Recent studies have shown a high prevalence of metabolic syndrome in osteoarthritis patients (Puenpatom and Victor, 2009; Yoshimura et al., 2011). Metabolic syndrome is a major risk factor for cardiovascular disease, including obesity, high blood pressure, impaired fasting glucose, dyslipidemia, and inflammatory responses (Libby et al., 2002). The cause of metabolic syndrome in osteoarthritis patients is the limitation of physical activity due to osteoarthritis symptoms. In addition, physical activity limitations in patients with osteoarthritis result in cardiorespiratory fitness and decreased myocardial function (Lankhorst et al., 1985). According to previous studies, the maximum oxygen uptake (VO2max), which is an index of cardiorespiratory fitness in osteoarthritis patients, is only 73% of normal people (Minor et al., 1988). In a study of muscle function, quadriceps muscle strength in osteoarthritis patients was found to be weaker than normal subjects (Hurley et al., 1997; Tan et al., 1995; Wessel, 1996).
Treatment of osteoarthritis is fundamentally difficult, but it is aimed at minimizing symptoms such as pain, stiffness, and movement disorders and promoting activity (Altman, 2010). In addition, it is important to manage metabolic syndrome, improve cardiorespiratory fitness, and improve muscle function in order to lower the risk of cardiovascular disease in patients with osteoarthritis. This study was supported by a review of the literature on osteoarthritis and osteoarthritis in the elderly. However, it has been suggested that exercise with high weight-bearing may exacerbate osteoarthritis (Miyazaki et al., 2002). Therefore, it is recommended that aquatic exercise with low weight loss and low joint pressure is used in prevention or treatment of osteoarthritis (Batterham et al., 2011; Rahmann, 2010).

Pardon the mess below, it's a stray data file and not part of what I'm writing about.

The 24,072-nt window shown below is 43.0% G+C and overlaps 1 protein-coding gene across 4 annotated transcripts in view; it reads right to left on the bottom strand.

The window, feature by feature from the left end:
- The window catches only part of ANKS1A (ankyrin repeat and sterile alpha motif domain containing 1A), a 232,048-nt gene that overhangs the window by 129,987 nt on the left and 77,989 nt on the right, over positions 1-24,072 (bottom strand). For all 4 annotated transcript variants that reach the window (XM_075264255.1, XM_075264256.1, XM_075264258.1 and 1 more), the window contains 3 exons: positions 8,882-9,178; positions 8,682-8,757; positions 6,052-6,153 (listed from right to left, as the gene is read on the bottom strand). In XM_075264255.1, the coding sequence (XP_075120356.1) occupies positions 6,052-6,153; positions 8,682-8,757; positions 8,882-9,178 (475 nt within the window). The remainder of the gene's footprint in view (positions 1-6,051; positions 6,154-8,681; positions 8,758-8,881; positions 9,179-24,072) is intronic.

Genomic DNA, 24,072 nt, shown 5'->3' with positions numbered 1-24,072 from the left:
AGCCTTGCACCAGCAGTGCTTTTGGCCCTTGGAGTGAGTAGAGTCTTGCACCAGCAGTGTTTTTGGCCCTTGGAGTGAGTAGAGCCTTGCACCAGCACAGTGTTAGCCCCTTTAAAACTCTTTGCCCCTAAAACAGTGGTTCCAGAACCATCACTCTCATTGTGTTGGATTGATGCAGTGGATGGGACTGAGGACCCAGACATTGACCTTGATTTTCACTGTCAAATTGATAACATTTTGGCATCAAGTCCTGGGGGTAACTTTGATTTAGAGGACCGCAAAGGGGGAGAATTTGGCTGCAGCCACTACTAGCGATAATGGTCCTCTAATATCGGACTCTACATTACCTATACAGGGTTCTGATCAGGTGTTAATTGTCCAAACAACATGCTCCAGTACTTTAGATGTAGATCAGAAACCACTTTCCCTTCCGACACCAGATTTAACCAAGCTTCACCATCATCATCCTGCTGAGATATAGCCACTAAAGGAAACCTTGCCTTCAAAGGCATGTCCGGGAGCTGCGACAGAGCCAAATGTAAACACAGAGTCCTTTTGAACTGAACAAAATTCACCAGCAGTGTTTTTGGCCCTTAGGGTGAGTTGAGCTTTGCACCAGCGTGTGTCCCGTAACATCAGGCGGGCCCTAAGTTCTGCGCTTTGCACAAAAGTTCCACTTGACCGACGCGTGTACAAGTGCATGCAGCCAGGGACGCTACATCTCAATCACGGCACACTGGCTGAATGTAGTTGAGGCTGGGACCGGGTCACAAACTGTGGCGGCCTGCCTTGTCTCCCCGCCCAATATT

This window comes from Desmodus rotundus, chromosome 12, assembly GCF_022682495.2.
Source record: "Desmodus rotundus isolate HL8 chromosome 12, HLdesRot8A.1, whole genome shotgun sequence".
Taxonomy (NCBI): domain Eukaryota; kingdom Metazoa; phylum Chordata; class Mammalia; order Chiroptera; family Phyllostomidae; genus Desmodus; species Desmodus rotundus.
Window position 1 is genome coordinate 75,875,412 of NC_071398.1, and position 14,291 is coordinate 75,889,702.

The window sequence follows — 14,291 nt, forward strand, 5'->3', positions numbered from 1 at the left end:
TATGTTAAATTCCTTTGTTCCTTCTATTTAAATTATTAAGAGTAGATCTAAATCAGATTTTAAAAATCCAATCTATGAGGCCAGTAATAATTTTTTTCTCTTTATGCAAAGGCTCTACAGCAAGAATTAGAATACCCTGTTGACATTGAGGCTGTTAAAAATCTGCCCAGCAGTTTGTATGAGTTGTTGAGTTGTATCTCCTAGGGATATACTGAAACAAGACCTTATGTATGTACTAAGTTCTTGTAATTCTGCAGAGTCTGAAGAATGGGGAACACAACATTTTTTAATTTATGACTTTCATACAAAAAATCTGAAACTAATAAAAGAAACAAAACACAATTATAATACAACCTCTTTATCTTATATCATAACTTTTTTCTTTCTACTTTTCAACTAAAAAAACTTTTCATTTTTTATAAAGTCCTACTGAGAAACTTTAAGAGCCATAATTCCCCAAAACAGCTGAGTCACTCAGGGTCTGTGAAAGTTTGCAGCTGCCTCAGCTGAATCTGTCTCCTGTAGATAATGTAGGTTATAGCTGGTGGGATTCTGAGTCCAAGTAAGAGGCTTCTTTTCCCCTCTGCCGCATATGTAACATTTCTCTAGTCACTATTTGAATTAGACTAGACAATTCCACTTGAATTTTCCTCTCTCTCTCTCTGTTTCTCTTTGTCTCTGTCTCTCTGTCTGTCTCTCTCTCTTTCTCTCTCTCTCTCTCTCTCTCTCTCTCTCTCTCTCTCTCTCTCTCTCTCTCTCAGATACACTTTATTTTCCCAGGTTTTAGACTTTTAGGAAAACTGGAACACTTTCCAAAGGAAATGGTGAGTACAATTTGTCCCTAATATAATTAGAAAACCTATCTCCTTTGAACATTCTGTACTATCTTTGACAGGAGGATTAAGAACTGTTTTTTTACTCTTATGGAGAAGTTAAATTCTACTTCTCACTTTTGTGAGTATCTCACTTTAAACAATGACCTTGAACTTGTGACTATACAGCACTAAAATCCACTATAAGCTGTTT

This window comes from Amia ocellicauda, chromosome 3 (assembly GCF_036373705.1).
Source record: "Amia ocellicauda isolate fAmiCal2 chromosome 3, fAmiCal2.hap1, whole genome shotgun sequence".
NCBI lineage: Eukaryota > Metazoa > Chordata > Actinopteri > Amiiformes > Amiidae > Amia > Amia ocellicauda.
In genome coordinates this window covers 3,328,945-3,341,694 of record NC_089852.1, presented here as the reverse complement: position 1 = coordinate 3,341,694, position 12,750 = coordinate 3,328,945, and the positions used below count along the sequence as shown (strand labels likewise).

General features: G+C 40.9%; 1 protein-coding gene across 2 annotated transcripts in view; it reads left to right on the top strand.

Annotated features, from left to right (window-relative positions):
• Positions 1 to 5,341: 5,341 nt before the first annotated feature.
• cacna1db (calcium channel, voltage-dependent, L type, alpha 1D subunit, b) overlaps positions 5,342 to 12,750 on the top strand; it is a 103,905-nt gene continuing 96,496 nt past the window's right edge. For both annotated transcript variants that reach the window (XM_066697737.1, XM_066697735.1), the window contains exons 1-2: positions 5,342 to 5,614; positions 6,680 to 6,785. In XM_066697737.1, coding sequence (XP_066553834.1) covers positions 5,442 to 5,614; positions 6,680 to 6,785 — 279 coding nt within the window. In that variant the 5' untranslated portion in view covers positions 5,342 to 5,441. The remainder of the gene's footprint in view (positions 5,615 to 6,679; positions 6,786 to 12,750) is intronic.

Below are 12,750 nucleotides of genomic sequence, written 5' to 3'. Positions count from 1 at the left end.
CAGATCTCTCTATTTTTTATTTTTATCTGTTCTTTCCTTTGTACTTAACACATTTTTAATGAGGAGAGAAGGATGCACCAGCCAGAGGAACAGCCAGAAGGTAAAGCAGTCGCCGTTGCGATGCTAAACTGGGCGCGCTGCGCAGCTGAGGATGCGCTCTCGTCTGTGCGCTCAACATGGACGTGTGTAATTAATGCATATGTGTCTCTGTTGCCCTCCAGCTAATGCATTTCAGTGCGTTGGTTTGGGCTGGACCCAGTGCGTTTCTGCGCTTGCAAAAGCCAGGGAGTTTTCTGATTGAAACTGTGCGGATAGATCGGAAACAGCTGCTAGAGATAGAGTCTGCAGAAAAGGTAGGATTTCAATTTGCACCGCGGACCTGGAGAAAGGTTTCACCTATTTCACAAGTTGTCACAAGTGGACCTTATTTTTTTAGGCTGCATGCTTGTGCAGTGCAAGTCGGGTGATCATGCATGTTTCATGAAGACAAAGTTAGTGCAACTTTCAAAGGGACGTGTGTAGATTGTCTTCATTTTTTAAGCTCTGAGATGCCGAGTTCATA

Aquatic exercise uses buoyancy and resistance at the same time. Because buoyancy is a force acting in the opposite direction of gravity, aquatic motion has less load than actual weight. As a result, aquatic exercise is effective in improving the pain and functional ability by lowering the mechanical burden on the knee and hip joint of osteoarthritis patients (Lim et al., 2010; Wilder and Brennan, 1993). This increase in physical activity can also affect cardiovascular disease prevention.
However, studies on cardiorespiratory fitness and muscle function, which are directly related to metabolic syndrome risk factors and activities of daily living, which are a complex of cardiovascular diseases in women with osteoarthritis of the knee, are somewhat lacking. The purpose of this study was to investigate the effect of aquatic exercise on metabolic syndrome risk factors, cardiorespiratory fitness, knee isokinetic function, and osteoarthritis index of knee osteoarthritis women.

MATERIALS AND METHODS

Subjects